Employees are entitled to safe working environments and as emphasized by Ashford and Katz (1993) occupational health and safety laws are an integral part of labor relations. The United States Occupational Safety and Health Administration is an agency which regulates safety mechanisms in American workplaces. The derived Occupational Safety and health act aims to prevent work related injuries, ailments and fatalities by ensuring strict safety standards in all workplaces. Kloss (2010, p.142) indicates that occupational health and safety laws are normally based on the duty for care principle which if forfeited or breached, employees have reason to seek compensation and other claims. This principle is implemented by the employer who is expected to plan for the prevention of work related health and safety hazards. Employers are charged with the duty of ensuring the health, safety and overall welfare of employees. Also, employers are obligated to ensure that other individuals do not suffer as a result of an employee’s conduct during their work. On the other hand, an employee is also obligated to take reasonable care of themselves and others during work and must also cooperate with their employers in enforcing safety standards. Anna Pallacci suffered her injury out of her own decision to work and her injury was quite accidental. Anna cannot make complaints based on the breach of duty of care by her employer because her injuries did not result from the employer’s neglect of workers’ safety. Ford, Hill and Notestine et al (2000, p.20) indicate that as long as employers have complied with the following regulations, developed occupational health and safety policies, set up mechanisms for consulting with employees on health and safety, established risk identification and assessment strategies in the workplace and implemented and maintained control and prevention strategies, then occupational accidental injuries cannot be credited to the employers breach of duty for care (Lowe & Shannon, 2010).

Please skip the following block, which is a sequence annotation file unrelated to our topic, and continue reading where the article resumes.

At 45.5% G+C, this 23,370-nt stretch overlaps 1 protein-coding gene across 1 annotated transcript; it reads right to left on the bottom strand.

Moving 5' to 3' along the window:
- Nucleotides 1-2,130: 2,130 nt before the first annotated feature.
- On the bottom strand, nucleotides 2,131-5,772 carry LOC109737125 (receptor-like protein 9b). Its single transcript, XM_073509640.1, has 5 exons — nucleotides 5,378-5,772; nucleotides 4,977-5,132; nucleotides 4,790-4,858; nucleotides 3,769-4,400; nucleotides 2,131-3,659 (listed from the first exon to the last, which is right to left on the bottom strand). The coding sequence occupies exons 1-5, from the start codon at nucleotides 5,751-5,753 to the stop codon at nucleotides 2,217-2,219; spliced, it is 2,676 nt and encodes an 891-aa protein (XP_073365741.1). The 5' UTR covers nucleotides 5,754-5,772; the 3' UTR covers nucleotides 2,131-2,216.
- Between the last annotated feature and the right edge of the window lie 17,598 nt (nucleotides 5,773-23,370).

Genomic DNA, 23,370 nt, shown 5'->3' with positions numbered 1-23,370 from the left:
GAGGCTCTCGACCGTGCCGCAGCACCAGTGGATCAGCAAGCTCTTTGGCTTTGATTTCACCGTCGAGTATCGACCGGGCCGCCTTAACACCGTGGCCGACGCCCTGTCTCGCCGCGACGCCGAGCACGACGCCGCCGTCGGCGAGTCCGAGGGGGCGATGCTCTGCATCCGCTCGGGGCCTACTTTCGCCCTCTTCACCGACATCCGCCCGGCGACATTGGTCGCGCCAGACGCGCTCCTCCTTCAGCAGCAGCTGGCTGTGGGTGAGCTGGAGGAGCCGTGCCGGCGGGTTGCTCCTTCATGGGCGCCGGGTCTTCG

Anti-discrimination laws are used to safeguard employees from discriminatory practices with respect to their gender, race and age among others. In addition, these laws serve the sole purpose of ensuring that equal opportunities are accorded to all individuals regardless of their beliefs and orientation. Anna’s male coworkers are behaving differently towards her after her promotion which indicates gender discrimination. However, Anna Pallacci can only act on the sexually suggestive gestures and remarks made by the coworkers as it indicates a case of sexual harassment. Indeed, her fears and anxieties which are preventing her from reporting the incidences are likely to culminate into a hostile working environment. Ford et al (2000, p.66) explains that sexual harassment constitutes unwelcome sexual advances and requests and other verbal or physical conducts of a sexual nature. Anna suffered experienced both unwelcome verbal and physical sexual behaviors. Furthermore, sexual harassment in this instance is authentic especially due to the fact that it is as a consequence of her promotion. Mann and Roberts (1996) assert that workplace sexual harassment can result in loss of employee morale and reduced productivity. These elements often arise out of hostile work environments for employees who suffer sexual harassment. In Anna’s case the employer is liable for the acts committed by other coworkers. This is because the employer should have known of such incidences and even should have anticipated this after Anna’s promotion. The employer in this case can only avoid liability if after their knowledge they instigate effective action against the coworkers.